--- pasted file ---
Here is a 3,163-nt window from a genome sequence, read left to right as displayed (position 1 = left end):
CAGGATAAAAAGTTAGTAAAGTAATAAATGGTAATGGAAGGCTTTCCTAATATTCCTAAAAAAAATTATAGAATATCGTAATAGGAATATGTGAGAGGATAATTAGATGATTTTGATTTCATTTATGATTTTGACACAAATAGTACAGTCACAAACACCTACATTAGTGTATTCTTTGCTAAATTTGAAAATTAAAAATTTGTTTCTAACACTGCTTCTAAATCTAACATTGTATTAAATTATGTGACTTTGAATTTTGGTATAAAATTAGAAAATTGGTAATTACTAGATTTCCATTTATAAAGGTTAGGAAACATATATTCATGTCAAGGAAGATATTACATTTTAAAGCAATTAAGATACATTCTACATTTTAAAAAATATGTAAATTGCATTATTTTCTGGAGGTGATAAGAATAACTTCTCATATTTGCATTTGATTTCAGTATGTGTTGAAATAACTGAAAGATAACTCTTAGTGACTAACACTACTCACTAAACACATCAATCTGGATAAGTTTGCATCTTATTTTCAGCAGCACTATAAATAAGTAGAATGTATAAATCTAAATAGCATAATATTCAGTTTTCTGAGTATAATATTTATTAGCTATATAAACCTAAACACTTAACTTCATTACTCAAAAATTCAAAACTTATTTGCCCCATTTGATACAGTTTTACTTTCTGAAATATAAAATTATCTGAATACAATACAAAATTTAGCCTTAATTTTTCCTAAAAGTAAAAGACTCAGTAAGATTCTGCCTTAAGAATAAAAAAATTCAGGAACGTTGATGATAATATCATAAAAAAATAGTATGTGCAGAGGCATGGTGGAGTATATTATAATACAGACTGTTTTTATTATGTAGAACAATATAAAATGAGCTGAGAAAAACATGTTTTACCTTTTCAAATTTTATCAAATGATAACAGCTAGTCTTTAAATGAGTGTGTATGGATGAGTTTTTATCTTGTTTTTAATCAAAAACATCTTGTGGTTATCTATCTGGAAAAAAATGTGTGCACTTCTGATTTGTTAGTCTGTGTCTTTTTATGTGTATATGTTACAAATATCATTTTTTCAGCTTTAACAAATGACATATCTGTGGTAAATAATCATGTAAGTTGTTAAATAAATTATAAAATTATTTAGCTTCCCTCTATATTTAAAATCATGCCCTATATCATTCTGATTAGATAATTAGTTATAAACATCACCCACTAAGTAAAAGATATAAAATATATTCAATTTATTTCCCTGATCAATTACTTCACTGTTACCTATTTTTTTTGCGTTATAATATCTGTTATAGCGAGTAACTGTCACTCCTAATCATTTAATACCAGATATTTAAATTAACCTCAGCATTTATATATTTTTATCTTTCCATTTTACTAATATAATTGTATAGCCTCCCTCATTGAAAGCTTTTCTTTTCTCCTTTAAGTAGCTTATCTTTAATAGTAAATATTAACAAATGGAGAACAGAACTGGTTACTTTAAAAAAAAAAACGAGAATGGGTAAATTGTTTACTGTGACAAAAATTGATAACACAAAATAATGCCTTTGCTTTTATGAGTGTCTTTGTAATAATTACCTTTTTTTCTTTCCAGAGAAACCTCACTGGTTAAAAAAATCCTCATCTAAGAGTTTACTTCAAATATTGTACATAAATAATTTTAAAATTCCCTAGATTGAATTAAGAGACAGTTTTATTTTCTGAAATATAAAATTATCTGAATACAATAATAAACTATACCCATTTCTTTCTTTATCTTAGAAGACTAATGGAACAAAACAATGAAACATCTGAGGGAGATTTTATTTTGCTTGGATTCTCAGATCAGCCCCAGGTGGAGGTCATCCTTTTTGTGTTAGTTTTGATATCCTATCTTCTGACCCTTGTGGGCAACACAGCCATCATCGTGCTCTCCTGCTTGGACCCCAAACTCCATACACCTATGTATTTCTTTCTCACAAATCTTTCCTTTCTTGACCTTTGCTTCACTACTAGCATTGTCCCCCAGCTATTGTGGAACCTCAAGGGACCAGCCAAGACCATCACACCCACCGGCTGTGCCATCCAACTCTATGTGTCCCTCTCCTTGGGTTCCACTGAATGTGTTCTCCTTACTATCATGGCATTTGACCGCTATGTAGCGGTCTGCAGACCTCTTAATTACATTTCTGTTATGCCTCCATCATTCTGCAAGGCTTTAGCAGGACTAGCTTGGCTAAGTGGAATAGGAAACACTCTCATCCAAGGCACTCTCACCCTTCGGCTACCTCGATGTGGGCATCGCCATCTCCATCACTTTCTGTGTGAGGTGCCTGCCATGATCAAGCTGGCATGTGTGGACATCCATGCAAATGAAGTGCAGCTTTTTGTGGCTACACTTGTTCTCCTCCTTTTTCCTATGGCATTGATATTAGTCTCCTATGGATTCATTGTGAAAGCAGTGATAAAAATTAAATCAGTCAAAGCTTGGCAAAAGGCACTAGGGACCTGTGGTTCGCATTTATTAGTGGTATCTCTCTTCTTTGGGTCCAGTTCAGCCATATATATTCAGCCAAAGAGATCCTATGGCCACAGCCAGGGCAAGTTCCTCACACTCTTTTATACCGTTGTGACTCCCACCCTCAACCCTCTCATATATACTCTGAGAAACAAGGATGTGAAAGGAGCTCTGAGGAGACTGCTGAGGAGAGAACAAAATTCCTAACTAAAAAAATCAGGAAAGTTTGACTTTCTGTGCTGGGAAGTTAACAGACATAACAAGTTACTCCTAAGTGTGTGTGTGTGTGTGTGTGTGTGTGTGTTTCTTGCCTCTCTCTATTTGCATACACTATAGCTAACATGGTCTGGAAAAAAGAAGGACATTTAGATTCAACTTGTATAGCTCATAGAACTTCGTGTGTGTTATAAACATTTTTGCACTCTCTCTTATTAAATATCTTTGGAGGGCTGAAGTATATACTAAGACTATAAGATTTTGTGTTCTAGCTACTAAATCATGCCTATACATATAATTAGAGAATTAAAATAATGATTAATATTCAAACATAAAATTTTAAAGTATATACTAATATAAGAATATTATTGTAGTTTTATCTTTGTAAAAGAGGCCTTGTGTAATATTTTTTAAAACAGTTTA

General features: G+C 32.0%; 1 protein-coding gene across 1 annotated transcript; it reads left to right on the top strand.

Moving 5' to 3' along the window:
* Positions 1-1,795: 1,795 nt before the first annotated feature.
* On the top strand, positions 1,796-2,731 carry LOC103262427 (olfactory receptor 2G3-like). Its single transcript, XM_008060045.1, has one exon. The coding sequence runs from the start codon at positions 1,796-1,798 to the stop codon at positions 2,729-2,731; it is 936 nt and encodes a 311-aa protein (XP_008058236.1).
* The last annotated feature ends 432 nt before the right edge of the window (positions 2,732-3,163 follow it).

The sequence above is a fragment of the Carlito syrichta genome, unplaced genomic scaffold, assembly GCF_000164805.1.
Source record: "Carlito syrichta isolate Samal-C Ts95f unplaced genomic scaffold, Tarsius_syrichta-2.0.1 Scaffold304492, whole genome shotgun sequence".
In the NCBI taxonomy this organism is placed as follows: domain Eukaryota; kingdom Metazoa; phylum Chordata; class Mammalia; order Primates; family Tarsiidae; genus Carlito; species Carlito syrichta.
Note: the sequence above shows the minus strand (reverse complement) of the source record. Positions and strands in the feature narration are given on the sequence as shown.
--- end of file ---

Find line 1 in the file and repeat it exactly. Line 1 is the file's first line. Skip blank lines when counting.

Here is a 3,163-nt window from a genome sequence, read left to right as displayed (position 1 = left end):